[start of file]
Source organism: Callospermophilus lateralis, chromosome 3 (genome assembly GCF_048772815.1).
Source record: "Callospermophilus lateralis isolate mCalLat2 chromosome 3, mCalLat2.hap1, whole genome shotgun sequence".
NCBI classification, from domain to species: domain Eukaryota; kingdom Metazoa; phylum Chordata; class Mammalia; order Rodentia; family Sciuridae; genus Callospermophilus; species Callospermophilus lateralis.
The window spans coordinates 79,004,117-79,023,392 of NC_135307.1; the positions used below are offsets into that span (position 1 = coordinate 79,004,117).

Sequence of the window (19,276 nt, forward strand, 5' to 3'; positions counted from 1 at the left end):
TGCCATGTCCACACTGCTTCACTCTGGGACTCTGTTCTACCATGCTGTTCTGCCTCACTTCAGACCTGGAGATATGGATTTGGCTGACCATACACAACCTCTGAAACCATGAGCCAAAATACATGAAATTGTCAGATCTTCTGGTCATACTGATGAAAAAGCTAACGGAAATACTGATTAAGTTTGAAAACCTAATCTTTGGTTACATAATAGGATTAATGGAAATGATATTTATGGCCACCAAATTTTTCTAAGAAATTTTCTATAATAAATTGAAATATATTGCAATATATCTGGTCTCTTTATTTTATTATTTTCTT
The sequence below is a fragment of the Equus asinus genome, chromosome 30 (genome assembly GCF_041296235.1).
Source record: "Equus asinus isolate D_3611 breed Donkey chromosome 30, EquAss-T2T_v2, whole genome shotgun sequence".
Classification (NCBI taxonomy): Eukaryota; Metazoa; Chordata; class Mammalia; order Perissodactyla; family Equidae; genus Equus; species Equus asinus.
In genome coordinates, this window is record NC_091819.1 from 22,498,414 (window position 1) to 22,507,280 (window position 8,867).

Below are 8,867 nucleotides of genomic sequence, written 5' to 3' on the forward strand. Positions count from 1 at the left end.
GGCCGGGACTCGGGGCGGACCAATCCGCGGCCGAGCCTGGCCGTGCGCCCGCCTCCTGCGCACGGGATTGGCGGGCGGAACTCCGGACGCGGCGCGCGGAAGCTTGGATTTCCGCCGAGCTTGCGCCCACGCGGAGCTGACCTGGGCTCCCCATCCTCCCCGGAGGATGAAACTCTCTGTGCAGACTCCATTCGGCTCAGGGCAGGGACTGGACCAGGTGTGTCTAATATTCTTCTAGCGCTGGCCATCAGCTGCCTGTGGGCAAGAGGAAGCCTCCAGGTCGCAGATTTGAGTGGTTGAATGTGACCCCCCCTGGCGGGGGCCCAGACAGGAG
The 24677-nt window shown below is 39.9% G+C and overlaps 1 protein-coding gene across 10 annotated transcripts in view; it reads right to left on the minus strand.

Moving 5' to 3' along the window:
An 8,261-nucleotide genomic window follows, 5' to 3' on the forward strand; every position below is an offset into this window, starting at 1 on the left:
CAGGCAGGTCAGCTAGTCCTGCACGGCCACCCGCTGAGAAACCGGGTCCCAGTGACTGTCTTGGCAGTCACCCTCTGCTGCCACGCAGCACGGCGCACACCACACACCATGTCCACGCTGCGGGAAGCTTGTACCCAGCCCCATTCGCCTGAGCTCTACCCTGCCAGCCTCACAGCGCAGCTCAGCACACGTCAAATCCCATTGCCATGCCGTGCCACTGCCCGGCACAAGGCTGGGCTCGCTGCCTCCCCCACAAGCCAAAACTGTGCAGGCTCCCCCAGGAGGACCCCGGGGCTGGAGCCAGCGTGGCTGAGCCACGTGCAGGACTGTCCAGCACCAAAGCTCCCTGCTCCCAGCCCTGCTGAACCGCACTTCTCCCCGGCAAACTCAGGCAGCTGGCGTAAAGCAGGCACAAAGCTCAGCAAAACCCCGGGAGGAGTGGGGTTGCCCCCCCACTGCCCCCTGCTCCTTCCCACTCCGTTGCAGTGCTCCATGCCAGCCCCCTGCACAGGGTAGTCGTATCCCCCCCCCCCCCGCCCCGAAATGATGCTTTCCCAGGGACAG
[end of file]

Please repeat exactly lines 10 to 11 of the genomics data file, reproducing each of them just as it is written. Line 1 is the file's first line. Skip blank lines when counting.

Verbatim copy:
In genome coordinates, this window is record NC_091819.1 from 22,498,414 (window position 1) to 22,507,280 (window position 8,867).

Below are 8,867 nucleotides of genomic sequence, written 5' to 3' on the forward strand. Positions count from 1 at the left end.